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We have officially Kickstarter-ed our project, check it out!


In other exciting news, the bladeRF was used as a wireless UART bridge by an early access tester!



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Yet another January update


We have spent the last couple of weeks further developing the platform and talking with part distributors. All of our parts at this point are in stock, and those that aren’t have reasonable lead times. We are taking these steps to ensure that if we do go to mass production there will be no hiccups.

As for some other exciting news, we recently got our hands on the first of several pieces of test equipment we will need to develop our intended examples and expansion boards. Having this sort of equipment at home is much more convenient than constantly scheduling lab time weeks in advance!




As a sanity check, we ran a conducted RF chirp on the bladeRF at 500MHz to see its maximum bandwidth capabilities. In previous experiments, we have seen about 28MHz of occupied bandwidth, which this run seems to agree with.




The spectrum analyzer was used to capture a spectrum of spurs over the bladeRF’s frequency range on the RX side. Besides the occasional spur, the noise floor of the device is surprisingly good.



Here is the same sort of spectrum capture but on the TX side, and again the spectrum looks pretty clear with the exception of a few spurs which appear to be related to the main 38.4MHz clock. Spurs this low on the TX side really don’t matter since they are so far down below the TX output power of the LMS that they will no be able to significantly interfere with any transmissions or even influence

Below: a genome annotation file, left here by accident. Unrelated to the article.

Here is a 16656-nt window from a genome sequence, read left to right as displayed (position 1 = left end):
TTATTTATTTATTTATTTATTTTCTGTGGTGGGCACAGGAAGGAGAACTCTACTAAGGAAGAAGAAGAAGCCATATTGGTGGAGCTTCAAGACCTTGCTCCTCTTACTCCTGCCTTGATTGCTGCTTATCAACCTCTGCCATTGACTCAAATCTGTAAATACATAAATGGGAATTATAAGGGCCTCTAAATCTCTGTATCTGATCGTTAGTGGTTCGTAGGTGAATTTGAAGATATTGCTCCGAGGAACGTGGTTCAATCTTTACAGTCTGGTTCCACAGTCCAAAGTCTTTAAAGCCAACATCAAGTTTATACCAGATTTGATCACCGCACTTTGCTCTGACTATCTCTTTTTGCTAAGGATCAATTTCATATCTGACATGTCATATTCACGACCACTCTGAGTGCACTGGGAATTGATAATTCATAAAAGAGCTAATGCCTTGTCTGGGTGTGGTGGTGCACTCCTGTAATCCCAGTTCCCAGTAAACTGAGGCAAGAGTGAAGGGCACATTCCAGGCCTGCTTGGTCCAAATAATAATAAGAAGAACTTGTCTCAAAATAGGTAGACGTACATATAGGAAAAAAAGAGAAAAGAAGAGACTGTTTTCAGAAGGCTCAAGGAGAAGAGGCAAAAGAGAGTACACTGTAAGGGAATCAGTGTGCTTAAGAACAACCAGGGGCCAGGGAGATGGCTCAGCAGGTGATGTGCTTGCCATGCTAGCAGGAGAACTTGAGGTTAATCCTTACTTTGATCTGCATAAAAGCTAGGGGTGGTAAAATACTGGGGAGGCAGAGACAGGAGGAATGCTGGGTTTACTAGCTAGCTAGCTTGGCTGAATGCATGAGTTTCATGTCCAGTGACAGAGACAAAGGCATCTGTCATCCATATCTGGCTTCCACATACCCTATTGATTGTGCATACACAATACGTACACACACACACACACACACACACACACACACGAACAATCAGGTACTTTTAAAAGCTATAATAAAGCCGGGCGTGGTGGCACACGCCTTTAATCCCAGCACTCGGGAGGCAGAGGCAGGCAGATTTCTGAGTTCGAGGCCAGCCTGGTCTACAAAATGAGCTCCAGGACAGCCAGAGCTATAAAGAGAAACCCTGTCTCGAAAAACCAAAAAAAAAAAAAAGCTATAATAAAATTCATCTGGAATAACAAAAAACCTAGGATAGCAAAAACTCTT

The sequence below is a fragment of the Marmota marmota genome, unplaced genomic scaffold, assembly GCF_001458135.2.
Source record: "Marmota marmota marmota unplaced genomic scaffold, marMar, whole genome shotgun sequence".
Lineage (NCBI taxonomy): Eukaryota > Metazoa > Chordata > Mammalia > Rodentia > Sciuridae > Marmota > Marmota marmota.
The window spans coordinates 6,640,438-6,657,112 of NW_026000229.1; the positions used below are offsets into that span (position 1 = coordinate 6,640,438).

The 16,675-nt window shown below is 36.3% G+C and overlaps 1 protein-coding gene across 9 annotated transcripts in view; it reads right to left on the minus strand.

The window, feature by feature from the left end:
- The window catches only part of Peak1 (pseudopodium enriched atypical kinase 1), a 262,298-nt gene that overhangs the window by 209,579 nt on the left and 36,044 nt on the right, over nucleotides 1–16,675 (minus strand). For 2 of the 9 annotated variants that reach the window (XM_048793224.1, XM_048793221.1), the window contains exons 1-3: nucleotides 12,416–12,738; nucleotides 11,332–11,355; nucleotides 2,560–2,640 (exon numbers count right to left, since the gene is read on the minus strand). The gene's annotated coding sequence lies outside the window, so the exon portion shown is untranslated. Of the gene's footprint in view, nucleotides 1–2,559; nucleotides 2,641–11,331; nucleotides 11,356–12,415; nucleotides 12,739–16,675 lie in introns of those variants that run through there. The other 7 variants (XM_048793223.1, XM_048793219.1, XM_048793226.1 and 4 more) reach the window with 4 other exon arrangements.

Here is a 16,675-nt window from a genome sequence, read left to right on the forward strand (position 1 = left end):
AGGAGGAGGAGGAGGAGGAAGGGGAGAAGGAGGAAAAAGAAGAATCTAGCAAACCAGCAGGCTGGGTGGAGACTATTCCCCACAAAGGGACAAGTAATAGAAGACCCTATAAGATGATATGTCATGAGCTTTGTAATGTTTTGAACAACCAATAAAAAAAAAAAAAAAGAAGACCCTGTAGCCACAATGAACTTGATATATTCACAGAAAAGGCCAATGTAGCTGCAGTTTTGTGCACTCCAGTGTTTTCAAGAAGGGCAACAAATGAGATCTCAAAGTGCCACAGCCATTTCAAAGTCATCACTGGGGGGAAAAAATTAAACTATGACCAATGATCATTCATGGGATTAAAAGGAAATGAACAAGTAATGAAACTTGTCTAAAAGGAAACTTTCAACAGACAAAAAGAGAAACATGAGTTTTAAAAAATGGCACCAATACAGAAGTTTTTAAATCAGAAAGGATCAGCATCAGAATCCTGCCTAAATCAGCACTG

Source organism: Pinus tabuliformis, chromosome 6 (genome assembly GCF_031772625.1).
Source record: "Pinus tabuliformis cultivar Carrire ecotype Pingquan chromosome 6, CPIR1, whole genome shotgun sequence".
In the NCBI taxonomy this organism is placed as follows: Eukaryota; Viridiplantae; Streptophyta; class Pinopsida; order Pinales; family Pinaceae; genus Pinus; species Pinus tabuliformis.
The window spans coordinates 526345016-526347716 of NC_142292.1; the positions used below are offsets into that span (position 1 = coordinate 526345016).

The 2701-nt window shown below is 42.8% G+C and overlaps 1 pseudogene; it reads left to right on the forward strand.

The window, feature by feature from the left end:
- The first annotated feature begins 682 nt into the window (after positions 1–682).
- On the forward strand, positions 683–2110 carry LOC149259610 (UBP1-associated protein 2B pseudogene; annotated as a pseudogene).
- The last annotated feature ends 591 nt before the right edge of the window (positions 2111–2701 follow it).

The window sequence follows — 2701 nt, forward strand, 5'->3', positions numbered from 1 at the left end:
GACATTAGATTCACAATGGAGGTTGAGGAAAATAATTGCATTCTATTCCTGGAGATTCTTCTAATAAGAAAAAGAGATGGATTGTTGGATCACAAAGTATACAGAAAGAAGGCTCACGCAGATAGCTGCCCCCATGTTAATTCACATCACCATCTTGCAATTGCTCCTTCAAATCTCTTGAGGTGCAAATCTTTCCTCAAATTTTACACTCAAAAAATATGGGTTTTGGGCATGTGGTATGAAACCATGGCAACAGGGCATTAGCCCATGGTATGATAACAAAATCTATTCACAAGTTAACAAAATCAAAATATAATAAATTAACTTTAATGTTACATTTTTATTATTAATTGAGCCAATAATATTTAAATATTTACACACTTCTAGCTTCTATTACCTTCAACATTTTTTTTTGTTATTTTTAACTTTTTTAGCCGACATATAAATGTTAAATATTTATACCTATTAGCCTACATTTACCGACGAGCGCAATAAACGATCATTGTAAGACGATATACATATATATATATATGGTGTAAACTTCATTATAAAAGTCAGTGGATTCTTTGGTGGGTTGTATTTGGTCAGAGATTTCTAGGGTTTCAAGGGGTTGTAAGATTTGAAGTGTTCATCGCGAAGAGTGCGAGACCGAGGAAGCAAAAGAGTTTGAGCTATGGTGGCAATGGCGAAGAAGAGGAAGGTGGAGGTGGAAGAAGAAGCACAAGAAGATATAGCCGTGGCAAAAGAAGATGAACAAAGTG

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2013 Update

Quick announcement, we have a few spots left in our beta tester program for researchers. Requests should be sent to [email protected] along with a short bio and description of your intended application.

Thank you all for the interest you have shown, we have successfully completed our tester program. Stay tuned for updates and a big announcement in late January.


We are quickly nearing a point with software support where we will be confident in doing a general release after doing a little clean up on the code. The soon to be released software support will be completely open source and will contain VHDL and FX3 source code, Linux drivers, user mode utilities, and a simple GNURadio block.


Additionally, we’ve been making great progress on the basic modulation scheme examples. One of the introductory tutorials explains the the development of a wireless UART bridge starting from scratch. Before complicating the examples with too much embedded and driver development, we are utilizing the onboard Cyclone 4 FPGA to modulate data using FSK and demodulate it on the receiving end.

The first screenshot shows signals internal to the FPGA captured using a soft-logic analyzer known as SignalTap. Data that is received by the FPGA on fx3_uart_txd is modulated and turned into I and Q samples that are rendered using the analog visualizer in SignalTap. The FSK modem is in loopback mode in this example, this allows us to measure the group delay by counting the number of clock cycles it takes a bit to come back around, in this case it’s roughly 45 clock cycles at 100MHz, or 450ns. The demodulation signals, specifically I and Q are shown in the bottom SignalTap capture.



UART FSK modulation signals




UART FSK demodulation signals